Tim Loh [00:17:47] Yeah, that’s a great question. Well, first of all, I really appreciated getting to hear his story. And I’ve, kind of, seen, you know, bits and pieces of his journey, but we’ve been, you know, in and out of touch over the years. And so to be able to have the opportunity to kind of sit down with him and ask him, you know, to tell me, you know, his story from beginning to end. I really appreciated that.

Tim Loh [00:18:13] And I’m very grateful to him for that opportunity and to be so willing to share his story with me and now with the world. And certainly I think that what the story of deaf migration tells us is kind of a trope, I guess, in some ways. But deaf people are similar to hearing people but very different from hearing people at the same time.

Tim Loh [00:18:36] I think we live in a world that’s increasingly globalizing and migration in some ways I think is now more the norm than kind of staying put in one place is. And I hope that there will be listeners out there who listen to this story and see themselves reflected in Ala’s story in one way or another. And I hope that they will find his reasons for moving understandable and in some ways relatable as well.

Tim Loh [00:19:03] You know, I myself also decided to move to see what else there was out there. At the same time, I mean, Ala’s journey is also a unique one. I mean, it’s unique to him, but the kinds of challenges that deaf people may face are not always the same ones that hearing people might. What I think is really valuable about Ala’s story is that he also shows how being deaf helped him in particular ways,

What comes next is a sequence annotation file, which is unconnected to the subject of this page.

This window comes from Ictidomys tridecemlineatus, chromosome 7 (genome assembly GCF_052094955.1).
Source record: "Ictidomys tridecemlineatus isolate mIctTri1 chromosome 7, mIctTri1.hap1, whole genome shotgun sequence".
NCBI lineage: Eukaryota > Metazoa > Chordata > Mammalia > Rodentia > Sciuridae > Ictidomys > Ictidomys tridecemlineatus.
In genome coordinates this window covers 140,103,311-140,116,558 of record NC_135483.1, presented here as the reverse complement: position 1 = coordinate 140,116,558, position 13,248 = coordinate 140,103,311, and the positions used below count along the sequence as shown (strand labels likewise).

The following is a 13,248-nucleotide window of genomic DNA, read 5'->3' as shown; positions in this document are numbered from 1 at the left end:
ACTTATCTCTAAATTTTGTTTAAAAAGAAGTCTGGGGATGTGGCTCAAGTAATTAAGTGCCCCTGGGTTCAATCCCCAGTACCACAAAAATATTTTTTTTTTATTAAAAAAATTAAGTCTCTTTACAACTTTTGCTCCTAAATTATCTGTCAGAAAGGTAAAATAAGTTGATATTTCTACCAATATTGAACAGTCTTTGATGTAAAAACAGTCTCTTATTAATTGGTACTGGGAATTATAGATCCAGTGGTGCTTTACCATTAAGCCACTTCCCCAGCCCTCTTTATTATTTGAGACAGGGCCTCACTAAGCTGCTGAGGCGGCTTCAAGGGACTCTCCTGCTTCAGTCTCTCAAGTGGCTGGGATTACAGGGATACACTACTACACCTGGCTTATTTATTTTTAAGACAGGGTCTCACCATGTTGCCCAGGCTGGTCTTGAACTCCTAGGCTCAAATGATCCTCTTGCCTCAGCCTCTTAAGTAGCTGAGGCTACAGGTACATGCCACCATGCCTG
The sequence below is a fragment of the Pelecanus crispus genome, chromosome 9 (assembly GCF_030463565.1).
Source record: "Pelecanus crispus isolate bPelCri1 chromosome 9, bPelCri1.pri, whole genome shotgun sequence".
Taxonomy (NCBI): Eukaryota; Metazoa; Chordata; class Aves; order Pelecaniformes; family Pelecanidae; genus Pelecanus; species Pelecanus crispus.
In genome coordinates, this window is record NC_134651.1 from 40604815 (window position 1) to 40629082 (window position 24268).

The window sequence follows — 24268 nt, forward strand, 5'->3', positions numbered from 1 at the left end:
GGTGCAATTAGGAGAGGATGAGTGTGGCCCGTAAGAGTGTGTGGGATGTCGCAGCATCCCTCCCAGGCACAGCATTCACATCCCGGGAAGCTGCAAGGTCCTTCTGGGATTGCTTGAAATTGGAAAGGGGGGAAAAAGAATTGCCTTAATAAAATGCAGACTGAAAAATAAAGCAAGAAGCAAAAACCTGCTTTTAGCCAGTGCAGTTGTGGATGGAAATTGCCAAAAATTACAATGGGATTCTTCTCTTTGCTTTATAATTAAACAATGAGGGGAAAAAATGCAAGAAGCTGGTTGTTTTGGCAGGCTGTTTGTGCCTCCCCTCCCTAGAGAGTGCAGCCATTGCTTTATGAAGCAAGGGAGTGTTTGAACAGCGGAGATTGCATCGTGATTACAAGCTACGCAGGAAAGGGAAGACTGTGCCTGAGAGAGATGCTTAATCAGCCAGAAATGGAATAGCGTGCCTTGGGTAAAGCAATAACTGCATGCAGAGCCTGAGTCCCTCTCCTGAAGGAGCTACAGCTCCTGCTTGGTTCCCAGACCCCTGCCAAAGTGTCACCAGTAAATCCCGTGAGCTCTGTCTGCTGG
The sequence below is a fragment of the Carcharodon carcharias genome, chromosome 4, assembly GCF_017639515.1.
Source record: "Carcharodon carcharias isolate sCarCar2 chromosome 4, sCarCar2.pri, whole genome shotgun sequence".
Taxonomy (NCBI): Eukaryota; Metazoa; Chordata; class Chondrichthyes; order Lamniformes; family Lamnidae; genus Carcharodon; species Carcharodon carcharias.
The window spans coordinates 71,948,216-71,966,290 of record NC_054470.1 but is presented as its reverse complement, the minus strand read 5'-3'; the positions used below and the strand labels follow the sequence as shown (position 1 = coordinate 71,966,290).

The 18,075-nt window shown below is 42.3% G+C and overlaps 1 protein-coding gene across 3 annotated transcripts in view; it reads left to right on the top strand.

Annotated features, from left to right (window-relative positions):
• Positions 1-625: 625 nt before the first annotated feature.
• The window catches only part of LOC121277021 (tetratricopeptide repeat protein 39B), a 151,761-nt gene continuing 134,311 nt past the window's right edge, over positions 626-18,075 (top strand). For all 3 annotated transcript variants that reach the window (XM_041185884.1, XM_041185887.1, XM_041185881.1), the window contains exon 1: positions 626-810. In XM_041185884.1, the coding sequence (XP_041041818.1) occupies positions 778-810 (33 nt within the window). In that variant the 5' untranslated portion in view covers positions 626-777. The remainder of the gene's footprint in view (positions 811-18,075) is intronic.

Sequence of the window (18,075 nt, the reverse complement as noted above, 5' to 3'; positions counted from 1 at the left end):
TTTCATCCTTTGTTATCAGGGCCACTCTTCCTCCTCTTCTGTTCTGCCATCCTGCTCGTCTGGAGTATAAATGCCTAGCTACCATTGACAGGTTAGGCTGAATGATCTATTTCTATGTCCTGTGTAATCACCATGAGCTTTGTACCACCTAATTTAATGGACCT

Tim Loh [00:19:32] right? You know, it really facilitated his ability to learn another language; he was able to build a strong community that he feels supported by in Japan, which I think that he is grateful for as well.

Eshe Lewis [00:19:48] Okay. Tim, thank you so much for talking with me.

Eshe Lewis [00:19:54] This episode was hosted by me, Eshe Lewis, featuring reporting by Tim Loh. Tim is a Singaporean anthropologist, completing his dissertation at the Massachusetts Institute of Technology in the Doctoral Program in History, Anthropology and Science, Technology, and Society. Thank you to Ala’ Al-Husni for contributing to this episode, and to Omar Sabbagh for providing the voice overs for Ala’s quotes. SAPIENS is produced by House of Pod. Cat Jaffee and Dennis Funk are our producers and program teachers. Dennis is also our audio editor and sound designer. Christine Weeber is our copy editor. Our executive producers are Cat Jaffe and Chip Colwell. This episode is part of the SAPIENS Public Scholars Training Fellowship program, which provides in-depth training for anthropologists in the craft of science communication and public scholarship. SAPIENS is an editorially independent podcast funded this season by the John Templeton Foundation with the support of the University of Chicago Press and Wenner-Gren Foundation. SAPIENS is part of the American Anthropological Association podcast library. Please visit to check out the additional resources in the show notes, and to see all our great stories about everything human. I’m Eshe Lewis. Thank you for listening.